Working alliances are considered to be essential to treatment, and they represent a robust predictor of positive treatment outcomes. In a working alliance, a patient and therapist agree upon treatment decisions, which can raise a series of challenges when patients are in involuntary treatment. The aim of this study was to research how therapists experience negotiating a working alliance with patients with serious mental illnesses who are subjected to coercive treatment.
Using a qualitative approach, we conducted 10 semi-structured interviews with experienced therapists in a Norwegian mental health care setting. Transcripts were analysed using a team-based thematic analysis method.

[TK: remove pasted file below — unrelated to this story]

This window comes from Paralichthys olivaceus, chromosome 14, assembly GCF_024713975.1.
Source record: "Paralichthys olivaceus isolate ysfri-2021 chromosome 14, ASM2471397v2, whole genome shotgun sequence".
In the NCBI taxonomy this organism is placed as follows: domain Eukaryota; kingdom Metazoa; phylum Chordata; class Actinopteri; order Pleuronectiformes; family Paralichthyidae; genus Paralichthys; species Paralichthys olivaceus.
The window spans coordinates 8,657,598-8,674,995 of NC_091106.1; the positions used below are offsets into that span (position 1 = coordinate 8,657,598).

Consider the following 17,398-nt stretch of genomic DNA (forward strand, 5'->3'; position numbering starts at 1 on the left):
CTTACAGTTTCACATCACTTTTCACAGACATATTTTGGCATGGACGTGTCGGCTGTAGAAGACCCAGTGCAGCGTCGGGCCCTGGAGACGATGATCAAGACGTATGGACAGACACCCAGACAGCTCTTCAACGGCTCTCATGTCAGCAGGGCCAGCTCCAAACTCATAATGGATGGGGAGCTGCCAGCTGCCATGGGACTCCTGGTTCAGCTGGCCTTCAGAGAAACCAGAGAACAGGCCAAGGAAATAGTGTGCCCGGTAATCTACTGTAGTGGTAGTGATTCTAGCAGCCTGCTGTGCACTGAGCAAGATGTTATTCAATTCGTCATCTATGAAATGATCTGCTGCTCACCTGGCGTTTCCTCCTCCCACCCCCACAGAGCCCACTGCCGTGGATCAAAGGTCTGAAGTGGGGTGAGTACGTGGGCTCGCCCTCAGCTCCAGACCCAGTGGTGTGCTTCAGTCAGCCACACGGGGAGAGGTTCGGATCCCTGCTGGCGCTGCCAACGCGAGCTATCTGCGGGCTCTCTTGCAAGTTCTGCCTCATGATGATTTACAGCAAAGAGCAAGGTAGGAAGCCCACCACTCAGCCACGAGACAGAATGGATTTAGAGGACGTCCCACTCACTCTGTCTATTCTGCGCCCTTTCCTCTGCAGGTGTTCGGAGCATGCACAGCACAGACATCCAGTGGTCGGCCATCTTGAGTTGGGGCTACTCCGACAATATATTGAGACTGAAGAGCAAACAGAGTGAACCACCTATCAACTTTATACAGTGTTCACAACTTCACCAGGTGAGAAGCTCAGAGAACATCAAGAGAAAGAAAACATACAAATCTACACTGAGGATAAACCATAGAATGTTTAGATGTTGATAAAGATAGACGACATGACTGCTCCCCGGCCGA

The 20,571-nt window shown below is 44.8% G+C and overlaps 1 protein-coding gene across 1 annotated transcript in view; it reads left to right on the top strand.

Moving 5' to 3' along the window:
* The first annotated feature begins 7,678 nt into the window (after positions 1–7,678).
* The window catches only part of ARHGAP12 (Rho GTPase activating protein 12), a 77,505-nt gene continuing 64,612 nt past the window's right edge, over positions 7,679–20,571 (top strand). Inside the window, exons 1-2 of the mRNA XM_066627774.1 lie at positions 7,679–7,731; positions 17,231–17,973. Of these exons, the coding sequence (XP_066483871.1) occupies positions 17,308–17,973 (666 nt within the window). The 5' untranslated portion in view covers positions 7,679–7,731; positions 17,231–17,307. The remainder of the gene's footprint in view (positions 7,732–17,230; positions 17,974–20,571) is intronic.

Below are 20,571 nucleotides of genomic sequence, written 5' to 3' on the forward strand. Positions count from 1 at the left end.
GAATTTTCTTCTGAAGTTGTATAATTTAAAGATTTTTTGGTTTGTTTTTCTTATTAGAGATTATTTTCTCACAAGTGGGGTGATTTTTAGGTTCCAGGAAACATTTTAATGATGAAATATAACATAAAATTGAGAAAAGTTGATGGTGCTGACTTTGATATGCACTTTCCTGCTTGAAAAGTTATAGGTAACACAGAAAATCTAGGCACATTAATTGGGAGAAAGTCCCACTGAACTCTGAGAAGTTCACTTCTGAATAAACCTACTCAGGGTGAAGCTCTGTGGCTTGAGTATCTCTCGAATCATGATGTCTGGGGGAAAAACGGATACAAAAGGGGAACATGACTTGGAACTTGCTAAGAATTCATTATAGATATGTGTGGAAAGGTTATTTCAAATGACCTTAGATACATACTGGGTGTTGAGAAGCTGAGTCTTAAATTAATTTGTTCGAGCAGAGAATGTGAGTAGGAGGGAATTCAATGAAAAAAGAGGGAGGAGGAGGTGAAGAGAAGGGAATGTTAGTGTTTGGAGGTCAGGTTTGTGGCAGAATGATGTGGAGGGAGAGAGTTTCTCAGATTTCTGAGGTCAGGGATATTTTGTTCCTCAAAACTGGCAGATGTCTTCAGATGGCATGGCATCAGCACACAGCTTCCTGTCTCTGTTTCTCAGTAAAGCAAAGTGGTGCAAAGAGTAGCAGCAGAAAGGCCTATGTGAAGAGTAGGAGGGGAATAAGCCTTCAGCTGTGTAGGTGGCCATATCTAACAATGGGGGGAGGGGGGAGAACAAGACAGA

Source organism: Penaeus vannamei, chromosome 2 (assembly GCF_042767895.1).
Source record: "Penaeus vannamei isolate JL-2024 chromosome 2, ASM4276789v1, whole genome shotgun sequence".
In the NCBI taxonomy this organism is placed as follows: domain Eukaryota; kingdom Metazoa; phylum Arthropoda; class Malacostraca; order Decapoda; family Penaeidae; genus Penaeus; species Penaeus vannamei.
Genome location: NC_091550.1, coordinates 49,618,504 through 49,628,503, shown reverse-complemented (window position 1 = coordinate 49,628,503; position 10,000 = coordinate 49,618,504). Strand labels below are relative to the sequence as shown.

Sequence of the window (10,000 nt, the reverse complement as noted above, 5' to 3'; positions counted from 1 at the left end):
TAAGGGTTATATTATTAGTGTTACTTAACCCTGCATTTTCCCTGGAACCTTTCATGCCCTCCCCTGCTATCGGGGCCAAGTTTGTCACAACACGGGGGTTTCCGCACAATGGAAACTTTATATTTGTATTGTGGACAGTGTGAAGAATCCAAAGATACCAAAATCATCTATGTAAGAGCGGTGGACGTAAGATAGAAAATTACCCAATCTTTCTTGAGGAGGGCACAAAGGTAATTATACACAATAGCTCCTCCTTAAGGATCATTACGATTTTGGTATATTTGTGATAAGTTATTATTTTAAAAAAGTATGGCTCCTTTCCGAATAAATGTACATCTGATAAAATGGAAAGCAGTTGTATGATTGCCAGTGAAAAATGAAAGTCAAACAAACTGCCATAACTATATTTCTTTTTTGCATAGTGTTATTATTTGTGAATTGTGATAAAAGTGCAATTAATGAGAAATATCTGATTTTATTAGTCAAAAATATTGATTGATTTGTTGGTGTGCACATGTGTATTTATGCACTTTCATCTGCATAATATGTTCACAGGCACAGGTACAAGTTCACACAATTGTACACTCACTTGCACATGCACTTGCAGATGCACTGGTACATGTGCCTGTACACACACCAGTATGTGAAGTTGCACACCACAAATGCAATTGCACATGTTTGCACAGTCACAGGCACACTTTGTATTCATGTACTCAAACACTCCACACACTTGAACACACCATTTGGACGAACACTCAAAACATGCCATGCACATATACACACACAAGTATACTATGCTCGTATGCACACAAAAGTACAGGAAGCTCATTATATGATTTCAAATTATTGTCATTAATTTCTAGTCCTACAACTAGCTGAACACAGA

Two interrelated major themes and five sub-themes were identified: (1) between coercion and care; (a) the ease of coercion, (b) the paradox of autonomy, and (c) the coercion as care; and (2) imperative treatment and interpersonal dilemmas; (a) this is happening between us and (b) when we do not meet in the middle.
We conclude that the therapists exhibited a will to consider their patients’ goals and methods, but only when they were in agreement, and they ultimately made treatment decisions themselves. Further, patient autonomy seems to come second in therapist assessments of needs for care; consequently, we question to what degree the working alliance as a defined concept of mutual agreement is present in the involuntary treatment we investigated.